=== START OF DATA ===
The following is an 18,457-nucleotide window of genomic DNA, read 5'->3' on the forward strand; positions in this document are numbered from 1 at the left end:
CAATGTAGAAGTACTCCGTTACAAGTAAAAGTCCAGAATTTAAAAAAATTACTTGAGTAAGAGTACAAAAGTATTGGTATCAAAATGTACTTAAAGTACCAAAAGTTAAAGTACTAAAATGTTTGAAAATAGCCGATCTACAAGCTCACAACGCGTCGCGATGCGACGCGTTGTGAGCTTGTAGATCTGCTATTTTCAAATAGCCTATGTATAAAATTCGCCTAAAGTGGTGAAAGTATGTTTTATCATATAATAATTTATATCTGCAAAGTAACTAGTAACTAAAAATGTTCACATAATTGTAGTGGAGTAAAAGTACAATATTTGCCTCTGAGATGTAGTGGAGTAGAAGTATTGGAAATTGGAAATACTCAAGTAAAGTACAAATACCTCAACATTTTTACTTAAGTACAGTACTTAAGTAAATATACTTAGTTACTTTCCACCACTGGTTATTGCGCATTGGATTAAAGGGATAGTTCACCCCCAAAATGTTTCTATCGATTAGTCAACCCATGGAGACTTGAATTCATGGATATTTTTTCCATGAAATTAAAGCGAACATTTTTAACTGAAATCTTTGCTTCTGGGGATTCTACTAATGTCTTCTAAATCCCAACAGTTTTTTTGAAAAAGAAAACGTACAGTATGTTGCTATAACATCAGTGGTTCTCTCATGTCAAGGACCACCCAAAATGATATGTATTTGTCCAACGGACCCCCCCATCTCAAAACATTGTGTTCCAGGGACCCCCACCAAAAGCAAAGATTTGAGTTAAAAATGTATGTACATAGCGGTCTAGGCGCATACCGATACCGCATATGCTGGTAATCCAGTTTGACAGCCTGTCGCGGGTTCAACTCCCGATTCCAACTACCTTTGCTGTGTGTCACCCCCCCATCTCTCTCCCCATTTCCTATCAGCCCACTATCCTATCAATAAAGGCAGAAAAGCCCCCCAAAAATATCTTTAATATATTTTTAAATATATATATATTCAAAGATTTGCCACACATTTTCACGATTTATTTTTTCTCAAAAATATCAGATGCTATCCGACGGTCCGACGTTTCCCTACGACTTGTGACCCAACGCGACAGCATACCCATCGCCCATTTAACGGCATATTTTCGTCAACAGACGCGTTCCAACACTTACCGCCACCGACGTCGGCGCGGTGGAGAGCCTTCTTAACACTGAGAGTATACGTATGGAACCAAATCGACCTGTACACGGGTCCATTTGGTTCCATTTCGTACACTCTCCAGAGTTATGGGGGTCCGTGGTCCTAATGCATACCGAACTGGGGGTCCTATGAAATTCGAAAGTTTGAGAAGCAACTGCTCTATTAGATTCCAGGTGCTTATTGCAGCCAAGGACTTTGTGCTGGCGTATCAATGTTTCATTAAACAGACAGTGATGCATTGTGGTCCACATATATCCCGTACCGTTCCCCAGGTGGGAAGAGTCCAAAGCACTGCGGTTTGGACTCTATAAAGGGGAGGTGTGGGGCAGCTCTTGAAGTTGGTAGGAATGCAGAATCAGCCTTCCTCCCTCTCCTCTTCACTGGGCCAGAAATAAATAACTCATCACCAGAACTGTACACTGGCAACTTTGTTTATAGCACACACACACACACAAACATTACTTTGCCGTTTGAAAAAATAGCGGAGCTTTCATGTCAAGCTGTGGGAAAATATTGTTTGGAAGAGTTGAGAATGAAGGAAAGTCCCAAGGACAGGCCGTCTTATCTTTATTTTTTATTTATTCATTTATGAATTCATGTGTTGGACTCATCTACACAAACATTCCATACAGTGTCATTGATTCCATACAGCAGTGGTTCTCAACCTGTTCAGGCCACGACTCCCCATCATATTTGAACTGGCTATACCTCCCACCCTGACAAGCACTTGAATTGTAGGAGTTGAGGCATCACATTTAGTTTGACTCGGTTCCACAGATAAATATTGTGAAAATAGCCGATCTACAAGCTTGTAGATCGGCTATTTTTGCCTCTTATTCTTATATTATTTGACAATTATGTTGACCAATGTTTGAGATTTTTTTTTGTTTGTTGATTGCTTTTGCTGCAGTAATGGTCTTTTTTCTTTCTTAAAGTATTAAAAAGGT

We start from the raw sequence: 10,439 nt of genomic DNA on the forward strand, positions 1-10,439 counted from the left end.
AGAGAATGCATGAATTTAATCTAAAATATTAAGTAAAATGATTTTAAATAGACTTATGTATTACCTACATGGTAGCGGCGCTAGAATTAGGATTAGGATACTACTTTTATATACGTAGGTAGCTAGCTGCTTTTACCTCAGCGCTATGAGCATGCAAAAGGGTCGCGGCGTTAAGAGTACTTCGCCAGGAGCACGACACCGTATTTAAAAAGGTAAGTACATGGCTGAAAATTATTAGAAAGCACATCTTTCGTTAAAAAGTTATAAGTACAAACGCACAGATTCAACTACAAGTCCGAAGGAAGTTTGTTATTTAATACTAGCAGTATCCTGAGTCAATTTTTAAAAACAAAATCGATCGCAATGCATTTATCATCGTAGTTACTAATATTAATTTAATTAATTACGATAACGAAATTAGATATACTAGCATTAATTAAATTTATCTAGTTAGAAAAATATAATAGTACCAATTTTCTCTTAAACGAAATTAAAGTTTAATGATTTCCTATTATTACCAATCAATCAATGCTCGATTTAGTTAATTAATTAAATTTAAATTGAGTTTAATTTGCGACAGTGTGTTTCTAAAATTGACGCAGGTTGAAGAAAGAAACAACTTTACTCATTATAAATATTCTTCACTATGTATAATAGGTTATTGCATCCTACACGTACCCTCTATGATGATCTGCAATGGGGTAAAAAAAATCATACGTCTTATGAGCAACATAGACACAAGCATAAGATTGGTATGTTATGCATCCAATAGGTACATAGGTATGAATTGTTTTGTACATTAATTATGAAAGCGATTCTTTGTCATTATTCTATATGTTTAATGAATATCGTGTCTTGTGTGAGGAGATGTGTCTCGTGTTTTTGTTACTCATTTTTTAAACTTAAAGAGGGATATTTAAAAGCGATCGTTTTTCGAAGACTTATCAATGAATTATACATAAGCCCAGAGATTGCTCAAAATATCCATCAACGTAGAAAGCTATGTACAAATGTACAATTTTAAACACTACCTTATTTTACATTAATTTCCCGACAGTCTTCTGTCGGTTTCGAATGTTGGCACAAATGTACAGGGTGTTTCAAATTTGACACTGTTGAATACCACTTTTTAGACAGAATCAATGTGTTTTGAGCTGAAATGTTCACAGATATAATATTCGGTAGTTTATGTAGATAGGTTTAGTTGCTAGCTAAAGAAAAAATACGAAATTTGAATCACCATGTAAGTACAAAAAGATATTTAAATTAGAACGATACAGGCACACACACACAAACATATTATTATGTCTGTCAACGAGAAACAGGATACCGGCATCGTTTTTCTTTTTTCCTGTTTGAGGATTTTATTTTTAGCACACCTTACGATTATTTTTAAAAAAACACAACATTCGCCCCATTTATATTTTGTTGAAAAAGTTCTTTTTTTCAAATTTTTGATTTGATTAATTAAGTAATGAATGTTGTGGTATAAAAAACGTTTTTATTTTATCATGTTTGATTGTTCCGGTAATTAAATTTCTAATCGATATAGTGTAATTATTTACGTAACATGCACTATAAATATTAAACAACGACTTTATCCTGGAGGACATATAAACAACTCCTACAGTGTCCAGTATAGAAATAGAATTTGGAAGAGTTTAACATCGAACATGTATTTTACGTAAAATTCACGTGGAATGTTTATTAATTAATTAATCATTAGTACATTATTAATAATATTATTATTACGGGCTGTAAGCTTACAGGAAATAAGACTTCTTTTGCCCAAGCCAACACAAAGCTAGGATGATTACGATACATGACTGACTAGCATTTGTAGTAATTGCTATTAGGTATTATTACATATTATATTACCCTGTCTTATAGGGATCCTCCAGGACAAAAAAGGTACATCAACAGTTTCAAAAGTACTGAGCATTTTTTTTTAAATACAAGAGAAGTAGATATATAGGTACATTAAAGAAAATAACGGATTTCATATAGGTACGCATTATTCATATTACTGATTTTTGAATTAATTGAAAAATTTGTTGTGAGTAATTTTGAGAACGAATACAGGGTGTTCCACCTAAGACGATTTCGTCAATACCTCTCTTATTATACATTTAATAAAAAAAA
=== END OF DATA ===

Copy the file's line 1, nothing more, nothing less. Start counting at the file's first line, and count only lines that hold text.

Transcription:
The following is an 18,457-nucleotide window of genomic DNA, read 5'->3' on the forward strand; positions in this document are numbered from 1 at the left end: